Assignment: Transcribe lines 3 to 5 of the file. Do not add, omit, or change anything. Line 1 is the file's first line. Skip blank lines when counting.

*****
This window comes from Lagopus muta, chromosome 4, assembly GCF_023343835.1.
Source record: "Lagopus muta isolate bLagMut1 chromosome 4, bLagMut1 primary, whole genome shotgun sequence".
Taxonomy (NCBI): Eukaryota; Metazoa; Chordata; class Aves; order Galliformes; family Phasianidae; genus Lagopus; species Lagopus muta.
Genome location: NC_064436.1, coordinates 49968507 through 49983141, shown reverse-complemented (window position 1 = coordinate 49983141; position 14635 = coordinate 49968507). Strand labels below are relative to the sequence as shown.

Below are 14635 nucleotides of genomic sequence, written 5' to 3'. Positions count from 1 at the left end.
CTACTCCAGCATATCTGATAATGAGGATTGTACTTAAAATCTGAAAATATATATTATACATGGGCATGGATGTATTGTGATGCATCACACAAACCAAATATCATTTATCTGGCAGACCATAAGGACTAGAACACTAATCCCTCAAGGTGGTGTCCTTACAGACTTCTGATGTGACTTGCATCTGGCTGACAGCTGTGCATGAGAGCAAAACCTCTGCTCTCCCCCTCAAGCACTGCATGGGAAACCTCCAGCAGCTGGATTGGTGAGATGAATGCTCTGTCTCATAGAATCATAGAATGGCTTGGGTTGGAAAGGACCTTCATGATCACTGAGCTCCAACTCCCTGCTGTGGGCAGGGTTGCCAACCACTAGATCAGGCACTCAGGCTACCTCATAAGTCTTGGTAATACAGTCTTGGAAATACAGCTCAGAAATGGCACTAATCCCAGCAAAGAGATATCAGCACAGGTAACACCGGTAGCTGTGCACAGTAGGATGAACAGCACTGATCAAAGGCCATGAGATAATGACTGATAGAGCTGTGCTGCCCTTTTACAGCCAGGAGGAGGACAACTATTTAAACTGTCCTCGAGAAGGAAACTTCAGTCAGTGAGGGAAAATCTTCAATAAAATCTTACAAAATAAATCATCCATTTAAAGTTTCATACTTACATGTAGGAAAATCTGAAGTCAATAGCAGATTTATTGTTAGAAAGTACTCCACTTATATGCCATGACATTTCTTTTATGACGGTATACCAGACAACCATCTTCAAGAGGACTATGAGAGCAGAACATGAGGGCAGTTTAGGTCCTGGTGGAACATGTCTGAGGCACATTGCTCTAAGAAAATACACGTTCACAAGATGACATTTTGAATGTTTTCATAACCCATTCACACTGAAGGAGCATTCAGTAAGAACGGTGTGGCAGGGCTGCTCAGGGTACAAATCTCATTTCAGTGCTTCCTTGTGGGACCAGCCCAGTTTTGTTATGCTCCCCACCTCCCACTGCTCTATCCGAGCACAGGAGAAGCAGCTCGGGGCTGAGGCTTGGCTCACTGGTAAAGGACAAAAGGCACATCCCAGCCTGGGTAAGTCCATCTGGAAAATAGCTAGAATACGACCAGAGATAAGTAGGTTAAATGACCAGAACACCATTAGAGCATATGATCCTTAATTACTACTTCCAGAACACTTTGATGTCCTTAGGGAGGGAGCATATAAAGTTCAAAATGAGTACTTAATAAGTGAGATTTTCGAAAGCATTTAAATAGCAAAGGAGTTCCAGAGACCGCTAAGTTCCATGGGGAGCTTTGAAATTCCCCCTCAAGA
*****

Taxonomy (NCBI): Eukaryota; Metazoa; Chordata; class Aves; order Galliformes; family Phasianidae; genus Lagopus; species Lagopus muta.
Genome location: NC_064436.1, coordinates 49968507 through 49983141, shown reverse-complemented (window position 1 = coordinate 49983141; position 14635 = coordinate 49968507). Strand labels below are relative to the sequence as shown.

Below are 14635 nucleotides of genomic sequence, written 5' to 3'. Positions count from 1 at the left end.